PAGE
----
Going back to the Audre Lorde quote “you cannot dismantle the master’s house with the master’s tools”, the patient empowerment movement isn’t so much about dismantling the tools completely, although it is about dismantling some of the paternalistic tendencies in the system. There are times when we need the use of the master’s tools. We need the expertise of our physicians and other allied health professionals. We rely on them for care. But when we are not in crisis, we also need to know that our voices are heard.

In online teaching, we talk about the transition of teacher from “sage on the stage” to “guide on the side”. In many ways, this is the transition that empowered patients are looking for in healthcare. They want their physicians to be guides rather than sages. The expertise is desired, but also the recognition that patients carry prior knowledge and expertise. I like to use the phrase “I am an expert in my body”. My medical oncologist is an expert in breast cancer and the pharmaceutical treatments for it, but he is not an expert in my body. I am the one that is living in it.

Do you see a paradox between patient empowerment and care? How is patient empowerment different in socialized medicine settings?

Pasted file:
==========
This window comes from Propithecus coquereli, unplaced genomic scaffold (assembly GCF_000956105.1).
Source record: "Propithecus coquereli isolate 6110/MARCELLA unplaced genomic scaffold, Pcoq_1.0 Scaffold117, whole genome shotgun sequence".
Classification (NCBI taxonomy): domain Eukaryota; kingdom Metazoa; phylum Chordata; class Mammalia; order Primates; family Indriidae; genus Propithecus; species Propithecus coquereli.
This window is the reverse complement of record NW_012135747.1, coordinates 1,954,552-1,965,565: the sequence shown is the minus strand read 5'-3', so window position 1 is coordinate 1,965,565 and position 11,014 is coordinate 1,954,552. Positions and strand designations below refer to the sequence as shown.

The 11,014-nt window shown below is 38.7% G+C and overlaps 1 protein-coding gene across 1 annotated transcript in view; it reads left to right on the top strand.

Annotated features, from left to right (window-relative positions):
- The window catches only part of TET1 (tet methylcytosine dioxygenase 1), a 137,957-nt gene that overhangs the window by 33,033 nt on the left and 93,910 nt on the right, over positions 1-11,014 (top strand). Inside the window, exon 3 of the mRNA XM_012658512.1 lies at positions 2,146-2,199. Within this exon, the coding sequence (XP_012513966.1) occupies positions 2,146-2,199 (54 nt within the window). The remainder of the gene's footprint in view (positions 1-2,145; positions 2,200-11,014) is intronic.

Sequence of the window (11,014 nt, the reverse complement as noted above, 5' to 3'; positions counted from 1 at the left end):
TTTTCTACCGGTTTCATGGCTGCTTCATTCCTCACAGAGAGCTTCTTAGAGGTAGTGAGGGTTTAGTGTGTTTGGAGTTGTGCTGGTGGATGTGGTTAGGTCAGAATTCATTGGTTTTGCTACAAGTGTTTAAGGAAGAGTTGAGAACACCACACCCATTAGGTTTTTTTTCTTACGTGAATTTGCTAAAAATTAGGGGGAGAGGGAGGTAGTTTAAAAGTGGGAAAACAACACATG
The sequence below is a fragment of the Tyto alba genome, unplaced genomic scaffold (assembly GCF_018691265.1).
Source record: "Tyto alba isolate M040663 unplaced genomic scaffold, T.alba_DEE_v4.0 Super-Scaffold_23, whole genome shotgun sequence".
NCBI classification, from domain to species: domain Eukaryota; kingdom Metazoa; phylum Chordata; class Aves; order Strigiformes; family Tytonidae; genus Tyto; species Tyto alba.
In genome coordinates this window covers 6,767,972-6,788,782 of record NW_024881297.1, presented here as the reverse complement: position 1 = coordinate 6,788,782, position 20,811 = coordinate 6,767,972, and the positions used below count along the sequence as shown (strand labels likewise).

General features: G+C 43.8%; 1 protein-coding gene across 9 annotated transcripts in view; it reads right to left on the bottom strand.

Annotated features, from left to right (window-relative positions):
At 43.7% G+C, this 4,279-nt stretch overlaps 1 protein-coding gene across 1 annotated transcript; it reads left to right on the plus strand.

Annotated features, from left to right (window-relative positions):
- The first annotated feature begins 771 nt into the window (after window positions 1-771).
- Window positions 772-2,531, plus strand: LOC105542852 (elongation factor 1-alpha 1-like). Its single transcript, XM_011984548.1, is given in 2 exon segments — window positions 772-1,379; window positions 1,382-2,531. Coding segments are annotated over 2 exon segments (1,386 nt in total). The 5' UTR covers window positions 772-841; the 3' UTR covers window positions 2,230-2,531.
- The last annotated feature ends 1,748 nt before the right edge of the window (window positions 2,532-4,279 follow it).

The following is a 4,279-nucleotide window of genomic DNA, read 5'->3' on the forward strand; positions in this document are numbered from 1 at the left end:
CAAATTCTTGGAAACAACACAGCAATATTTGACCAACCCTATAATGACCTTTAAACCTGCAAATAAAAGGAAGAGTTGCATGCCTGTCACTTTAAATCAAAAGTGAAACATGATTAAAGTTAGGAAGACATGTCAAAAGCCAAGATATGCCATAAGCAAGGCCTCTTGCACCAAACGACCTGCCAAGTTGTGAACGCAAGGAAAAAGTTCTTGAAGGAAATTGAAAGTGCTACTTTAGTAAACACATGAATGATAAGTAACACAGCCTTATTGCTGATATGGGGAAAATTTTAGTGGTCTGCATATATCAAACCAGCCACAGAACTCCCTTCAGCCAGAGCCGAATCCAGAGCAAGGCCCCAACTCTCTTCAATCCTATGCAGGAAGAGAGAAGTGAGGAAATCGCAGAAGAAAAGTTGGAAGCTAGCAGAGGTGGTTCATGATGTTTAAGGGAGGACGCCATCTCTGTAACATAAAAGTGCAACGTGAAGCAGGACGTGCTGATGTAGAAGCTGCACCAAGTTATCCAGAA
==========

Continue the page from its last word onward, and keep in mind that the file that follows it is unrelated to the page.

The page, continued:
4 Replies to “Paradox of Patient Empowerment and Care”

  1. In NHS (UK) you are nothing but data. Doctors and GPs (I guess they are a bit like PCPs) don’t have the time to know their patients, most don’t even read patient files (what can do for you is a common question we get, and then we start all over again), and most are overloaded we hear. I wholeheartedly agree with scottx that it’s a great big machine that processes you like an object,

    I really like your ideas about patient empowerment and after reading your post I feel like this is what I should demand from doctors regardless of the state of the NHS. Getting there though requires courage and nerves strong as steel.

    1. Hi Susan,
      Yes, that shift from patient as object (and yes, GP in UK is the same as PCP in US, family doc in Canada – and consultant in UK is specialist in NA) to empower patient is one that is rippling through various systems – including in Canada and UK. This model will privilege those who have the knowledge to self-advocate.
      I think there is an interesting challenge in developing a relationship of trust with your doctors. I have a lot of doctors. I saw one the other day I totally didn’t trust. She didn’t listen to me or didn’t respect that I actually knew my body so knew that what she thought was the problem really wasn’t the problem – which tests confirmed that is wasn’t what she said, but didn’t really test what it was. One expression I like to use is that “I am the expert in my body”.